Dennis Rice, the owner of J.D.A. Custom Homes, told the Vienna Town Council at a work session last Monday (Sept. 9) that assisted living facilities are interested in buying his mixed-use development at 380 Maple Avenue.
“I think the town needs an assisted living facility, and it’s a good location for it,” Rice said.
Rice said that he has talked with interested assisted living facilities about plans to address lingering concerns from neighbors about the project by:
- moving back the fourth floor by 15 feet so that it isn’t as close to nearby properties
- reducing the number of entrances on Wade Hampton Road
- adding a walking entrance to Maple Avenue
- removing the balconies
- keeping the width of Wade Hampton Road to 36 feet
- including a cafe for visitors, residents and the public in the retail space
“I don’t want to name any particular companies,” Rice said. “We tried to come up with an outline that would address as many of the issues as we could.”
Rice also said that if the development houses seniors instead of families, it would eliminate concerns about the number of new students going to local schools. He added that traffic turning left out of the project could be controlled more if the drivers are employees of the facility instead of residents.
“We could approach six of seven major concerns,” he said, adding that he thinks the assisted living option for the development would be the “least onerous one to the neighbors.”
Rice reassured the Town Council that the building height would stay at 54 feet.
“Is this something worth allowing an assisted living company to pursue?” Rice asked the Town Council.
Councilmember Nisha Patel advised Rice to reach out to neighbors to get input on whether or not they have a preference for the building to become an assisted living facility or not.
“Obviously the property owner can sell to whoever they want to,” Mayor Laurie DiRocco said at the work session.
The interest in turning the approved development into an assisted living facility comes on the heels of the Town Council killing a proposed Sunrise Senior Living Facility at the corner of Maple Avenue and Center Street. (Sunrise is currently suing the Town Council for allegedly discriminating against seniors and people with disabilities.)
The rejected Sunrise project came up several times during the councilmembers’ discussions about issues they would want to avoid — parking being the main one — if an assisted living facility buys 380 Maple Avenue.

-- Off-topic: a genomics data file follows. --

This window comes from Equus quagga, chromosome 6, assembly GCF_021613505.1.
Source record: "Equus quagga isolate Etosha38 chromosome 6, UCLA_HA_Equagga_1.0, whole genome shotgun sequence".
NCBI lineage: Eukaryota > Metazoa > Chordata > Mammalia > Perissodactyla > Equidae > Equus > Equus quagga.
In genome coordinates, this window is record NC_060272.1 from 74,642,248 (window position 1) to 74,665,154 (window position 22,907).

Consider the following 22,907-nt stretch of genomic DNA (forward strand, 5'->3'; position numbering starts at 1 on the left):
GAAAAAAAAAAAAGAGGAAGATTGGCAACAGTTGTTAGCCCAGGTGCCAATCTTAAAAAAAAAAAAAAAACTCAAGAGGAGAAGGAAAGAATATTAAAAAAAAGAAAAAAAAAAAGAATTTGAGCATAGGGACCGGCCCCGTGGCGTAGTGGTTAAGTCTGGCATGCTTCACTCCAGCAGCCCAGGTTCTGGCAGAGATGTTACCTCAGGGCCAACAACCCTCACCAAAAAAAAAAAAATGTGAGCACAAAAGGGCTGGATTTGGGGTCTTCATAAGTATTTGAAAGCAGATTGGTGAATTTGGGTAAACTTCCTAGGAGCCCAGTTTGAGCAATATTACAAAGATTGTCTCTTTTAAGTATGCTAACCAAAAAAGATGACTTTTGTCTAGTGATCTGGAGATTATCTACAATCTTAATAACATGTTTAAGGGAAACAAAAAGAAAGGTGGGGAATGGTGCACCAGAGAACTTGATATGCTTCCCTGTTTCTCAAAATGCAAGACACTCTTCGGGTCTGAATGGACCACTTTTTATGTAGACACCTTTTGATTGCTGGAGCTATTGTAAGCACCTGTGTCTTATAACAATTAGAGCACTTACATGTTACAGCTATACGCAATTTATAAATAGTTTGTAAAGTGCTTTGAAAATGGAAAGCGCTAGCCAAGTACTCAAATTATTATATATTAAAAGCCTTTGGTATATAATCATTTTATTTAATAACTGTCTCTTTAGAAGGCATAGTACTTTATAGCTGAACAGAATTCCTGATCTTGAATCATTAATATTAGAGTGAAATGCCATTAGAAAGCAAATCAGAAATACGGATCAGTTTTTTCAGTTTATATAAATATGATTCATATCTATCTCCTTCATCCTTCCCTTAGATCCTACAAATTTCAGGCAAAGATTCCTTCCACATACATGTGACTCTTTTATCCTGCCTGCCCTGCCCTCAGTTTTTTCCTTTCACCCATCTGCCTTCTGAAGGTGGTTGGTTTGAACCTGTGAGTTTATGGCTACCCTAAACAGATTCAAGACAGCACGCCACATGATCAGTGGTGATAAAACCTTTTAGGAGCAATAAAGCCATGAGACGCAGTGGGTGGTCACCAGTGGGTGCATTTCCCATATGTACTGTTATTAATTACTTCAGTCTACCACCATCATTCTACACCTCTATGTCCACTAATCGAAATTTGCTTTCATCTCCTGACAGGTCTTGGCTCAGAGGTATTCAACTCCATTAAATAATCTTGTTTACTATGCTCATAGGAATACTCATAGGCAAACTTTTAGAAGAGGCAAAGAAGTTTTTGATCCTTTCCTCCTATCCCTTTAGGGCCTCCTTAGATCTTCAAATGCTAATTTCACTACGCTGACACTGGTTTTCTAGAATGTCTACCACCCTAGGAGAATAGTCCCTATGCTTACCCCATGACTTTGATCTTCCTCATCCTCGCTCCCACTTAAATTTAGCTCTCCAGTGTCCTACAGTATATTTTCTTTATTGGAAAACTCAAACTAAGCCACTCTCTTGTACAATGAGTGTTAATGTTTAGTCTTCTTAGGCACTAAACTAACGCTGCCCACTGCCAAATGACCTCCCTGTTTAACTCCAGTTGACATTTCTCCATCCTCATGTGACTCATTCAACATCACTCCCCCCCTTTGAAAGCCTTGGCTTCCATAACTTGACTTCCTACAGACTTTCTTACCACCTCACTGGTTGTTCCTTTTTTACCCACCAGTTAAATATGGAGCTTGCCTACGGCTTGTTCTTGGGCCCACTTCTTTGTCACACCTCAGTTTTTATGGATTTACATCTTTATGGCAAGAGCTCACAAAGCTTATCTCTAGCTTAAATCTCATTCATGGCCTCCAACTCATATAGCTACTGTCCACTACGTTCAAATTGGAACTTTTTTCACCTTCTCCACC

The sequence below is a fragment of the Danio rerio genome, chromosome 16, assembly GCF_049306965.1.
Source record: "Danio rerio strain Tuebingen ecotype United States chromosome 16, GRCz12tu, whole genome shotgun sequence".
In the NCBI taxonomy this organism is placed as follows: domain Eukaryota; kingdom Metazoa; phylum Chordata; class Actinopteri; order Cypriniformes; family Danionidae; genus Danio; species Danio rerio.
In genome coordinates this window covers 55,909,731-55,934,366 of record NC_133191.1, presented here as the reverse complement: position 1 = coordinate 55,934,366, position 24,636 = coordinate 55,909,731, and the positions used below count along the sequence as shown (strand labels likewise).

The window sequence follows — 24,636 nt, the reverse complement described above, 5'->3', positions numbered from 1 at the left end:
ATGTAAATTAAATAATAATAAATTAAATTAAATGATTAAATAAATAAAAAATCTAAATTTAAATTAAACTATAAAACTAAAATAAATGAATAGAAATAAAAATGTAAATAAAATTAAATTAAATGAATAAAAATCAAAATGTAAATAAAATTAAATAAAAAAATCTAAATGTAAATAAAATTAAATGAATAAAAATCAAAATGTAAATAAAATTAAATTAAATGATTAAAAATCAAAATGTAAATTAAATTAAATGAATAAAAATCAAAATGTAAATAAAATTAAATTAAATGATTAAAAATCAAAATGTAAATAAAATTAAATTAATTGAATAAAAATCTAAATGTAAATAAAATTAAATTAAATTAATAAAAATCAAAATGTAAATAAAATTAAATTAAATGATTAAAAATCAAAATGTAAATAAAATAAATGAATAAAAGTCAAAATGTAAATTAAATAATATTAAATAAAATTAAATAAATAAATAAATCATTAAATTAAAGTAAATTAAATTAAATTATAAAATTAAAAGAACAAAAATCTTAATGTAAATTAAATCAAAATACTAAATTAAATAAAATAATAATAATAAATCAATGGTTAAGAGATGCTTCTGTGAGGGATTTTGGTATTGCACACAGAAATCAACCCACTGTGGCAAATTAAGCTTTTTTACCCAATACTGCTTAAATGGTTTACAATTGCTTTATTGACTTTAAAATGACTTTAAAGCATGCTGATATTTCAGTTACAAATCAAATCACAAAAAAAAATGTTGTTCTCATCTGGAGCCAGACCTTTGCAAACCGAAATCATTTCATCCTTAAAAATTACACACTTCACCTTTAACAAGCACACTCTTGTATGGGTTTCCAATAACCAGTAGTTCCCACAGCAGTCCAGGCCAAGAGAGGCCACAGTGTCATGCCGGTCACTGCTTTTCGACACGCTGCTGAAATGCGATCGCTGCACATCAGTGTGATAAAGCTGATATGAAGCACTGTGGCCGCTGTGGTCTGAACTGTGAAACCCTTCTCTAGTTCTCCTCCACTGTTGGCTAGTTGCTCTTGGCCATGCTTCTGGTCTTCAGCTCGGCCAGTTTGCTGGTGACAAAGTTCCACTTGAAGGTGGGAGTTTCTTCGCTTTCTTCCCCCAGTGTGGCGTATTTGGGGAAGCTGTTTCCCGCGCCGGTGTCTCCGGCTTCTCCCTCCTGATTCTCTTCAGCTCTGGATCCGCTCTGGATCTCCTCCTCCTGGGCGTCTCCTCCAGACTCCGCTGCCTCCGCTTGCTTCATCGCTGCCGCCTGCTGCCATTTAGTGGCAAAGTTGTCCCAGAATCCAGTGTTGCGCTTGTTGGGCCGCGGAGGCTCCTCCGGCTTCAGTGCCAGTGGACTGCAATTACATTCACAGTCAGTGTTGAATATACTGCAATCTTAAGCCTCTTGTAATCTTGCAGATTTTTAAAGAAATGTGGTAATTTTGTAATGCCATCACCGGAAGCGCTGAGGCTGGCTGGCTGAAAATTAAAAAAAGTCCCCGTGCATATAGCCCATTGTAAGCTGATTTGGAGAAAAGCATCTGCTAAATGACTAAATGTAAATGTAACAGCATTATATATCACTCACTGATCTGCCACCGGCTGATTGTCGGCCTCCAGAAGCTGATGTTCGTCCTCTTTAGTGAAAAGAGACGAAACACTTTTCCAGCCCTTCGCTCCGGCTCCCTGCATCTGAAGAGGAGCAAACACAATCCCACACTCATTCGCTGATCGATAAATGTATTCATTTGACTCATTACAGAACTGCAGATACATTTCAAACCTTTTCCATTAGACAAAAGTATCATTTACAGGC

DiRocco said that if Rice does sell the property to an assisted living facility, “I do think having a type of additional parking would be key.”
Rice said that the development has “more than ample parking” and that the companies he spoke to said that they have a no-driving policy. “I think by reducing the number of entrances, we pick up more parking on Wade Hampton,” Rice said.
If Rice sells the development to an assisted living facility, the new owner would need to bring changes to the Planning Commission, Board of Zoning Appeals and Town Council for approval.
“I see the advantages of having an assisted living. I think that would be great,” Councilmember Linda Colbert said, adding that the Town Council would to “be smart about parking.”
“I think some of the changes to the building would be nice,” Colbert said.
Photo via Town of Vienna Planning and Zoning
A new program for older adults offers the opportunity to try out various forms of art and expression.
ArtsFairfax paired with Fairfax County Neighborhood and Community Services (NCS) to design a series of tutorial classes led by artists. Though these classes are spread out through the Northern Virginia region, the Lewinsville Senior Center (1613 Great Falls Street) will host a series of improvisation classes for onstage performance.
“The new program is an off-shoot program from the annual Creative Aging Festival, which celebrates the positive effects the arts and creative engagement have on older adults,” the ArtsFarifax website said.
The improv classes will be led by Heidi Fortune Picker on Wednesdays from 12:45-1:45 p.m. starting on Aug. 15. The program will conclude on Oct. 30.
These classes are available to anyone who is 50 or older and a member at the center.
If someone does not hold a membership, they can apply for one. Memberships can costs $24 to $48 a year, depending on household income.
Other classes throughout the region will be held at the Sully Senior Center (14426 Albemarle Point Place), South County Senior Center (8350 Richmond Hwy, Suite 325) and Lincolnia Senior Center (4710 N. Chambliss Street).